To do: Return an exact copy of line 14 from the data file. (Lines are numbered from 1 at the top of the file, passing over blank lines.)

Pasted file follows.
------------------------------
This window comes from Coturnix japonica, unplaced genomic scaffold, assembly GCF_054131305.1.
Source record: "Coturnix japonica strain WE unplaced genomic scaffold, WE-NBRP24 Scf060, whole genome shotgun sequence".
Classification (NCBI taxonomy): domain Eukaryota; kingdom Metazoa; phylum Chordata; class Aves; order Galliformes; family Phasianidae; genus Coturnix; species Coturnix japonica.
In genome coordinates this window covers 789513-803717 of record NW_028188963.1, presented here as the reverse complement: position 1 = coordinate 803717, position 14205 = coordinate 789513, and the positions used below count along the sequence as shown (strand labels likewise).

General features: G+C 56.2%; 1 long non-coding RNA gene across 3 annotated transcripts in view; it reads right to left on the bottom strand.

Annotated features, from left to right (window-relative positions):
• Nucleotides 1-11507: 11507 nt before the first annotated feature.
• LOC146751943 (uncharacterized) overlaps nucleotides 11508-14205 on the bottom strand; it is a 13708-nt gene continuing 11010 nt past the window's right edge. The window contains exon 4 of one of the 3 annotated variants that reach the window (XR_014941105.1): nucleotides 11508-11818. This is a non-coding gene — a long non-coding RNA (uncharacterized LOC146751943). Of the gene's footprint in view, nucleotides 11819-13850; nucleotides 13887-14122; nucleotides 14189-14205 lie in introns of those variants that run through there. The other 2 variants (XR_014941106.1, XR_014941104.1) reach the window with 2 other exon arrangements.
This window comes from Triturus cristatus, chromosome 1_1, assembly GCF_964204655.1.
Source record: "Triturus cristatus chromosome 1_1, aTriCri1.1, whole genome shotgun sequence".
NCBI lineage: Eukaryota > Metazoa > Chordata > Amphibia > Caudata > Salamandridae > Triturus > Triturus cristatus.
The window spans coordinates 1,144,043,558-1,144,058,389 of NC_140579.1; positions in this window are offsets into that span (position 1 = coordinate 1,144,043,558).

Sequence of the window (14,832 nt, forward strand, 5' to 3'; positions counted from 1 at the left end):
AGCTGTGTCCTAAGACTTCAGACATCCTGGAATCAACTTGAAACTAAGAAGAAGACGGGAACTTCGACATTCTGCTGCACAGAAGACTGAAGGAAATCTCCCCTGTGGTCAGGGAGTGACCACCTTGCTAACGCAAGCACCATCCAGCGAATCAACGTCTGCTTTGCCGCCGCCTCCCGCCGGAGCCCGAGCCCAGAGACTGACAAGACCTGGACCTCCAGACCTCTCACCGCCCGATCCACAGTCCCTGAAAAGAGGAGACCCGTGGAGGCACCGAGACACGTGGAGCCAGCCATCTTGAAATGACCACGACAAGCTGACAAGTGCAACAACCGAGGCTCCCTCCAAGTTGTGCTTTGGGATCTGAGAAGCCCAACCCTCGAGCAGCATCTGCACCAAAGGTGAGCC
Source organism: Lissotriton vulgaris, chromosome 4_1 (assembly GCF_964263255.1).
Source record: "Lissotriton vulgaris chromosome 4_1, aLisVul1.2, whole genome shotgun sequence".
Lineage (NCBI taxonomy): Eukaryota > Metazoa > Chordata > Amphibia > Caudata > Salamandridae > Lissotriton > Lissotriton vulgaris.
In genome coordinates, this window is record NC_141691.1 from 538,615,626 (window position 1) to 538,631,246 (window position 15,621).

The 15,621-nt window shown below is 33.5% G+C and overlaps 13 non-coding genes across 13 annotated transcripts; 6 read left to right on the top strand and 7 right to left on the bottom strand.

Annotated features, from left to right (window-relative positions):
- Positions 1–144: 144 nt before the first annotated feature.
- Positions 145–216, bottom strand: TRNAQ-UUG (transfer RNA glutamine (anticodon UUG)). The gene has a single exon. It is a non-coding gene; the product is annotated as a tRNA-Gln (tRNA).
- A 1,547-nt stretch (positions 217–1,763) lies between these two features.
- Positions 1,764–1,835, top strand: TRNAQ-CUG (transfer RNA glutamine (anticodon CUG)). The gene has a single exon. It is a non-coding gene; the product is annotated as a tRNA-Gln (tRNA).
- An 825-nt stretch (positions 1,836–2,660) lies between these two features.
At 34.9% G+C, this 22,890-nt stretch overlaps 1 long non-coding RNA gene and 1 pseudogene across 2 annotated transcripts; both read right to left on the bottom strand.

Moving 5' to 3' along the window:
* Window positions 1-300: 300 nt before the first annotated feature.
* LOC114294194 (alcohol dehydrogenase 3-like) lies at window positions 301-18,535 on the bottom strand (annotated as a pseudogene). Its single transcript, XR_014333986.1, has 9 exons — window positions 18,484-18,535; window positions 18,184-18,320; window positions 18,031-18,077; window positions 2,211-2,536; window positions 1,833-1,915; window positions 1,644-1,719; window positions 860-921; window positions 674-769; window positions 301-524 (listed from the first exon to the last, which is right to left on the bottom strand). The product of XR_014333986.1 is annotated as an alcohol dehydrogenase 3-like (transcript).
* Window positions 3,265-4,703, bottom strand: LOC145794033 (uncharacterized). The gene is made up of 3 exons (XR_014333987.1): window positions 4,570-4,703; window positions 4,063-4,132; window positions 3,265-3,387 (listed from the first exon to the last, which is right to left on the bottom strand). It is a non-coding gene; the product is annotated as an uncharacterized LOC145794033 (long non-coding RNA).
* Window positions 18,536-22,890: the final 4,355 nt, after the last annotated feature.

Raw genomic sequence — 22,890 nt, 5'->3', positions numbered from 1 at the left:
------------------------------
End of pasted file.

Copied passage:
AGCTGTGTCCTAAGACTTCAGACATCCTGGAATCAACTTGAAACTAAGAAGAAGACGGGAACTTCGACATTCTGCTGCACAGAAGACTGAAGGAAATCTCCCCTGTGGTCAGGGAGTGACCACCTTGCTAACGCAAGCACCATCCAGCGAATCAACGTCTGCTTTGCCGCCGCCTCCCGCCGGAGCCCGAGCCCAGAGACTGACAAGACCTGGACCTCCAGACCTCTCACCGCCCGATCCACAGTCCCTGAAAAGAGGAGACCCGTGGAGGCACCGAGACACGTGGAGCCAGCCATCTTGAAATGACCACGACAAGCTGACAAGTGCAACAACCGAGGCTCCCTCCAAGTTGTGCTTTGGGATCTGAGAAGCCCAACCCTCGAGCAGCATCTGCACCAAAGGTGAGCC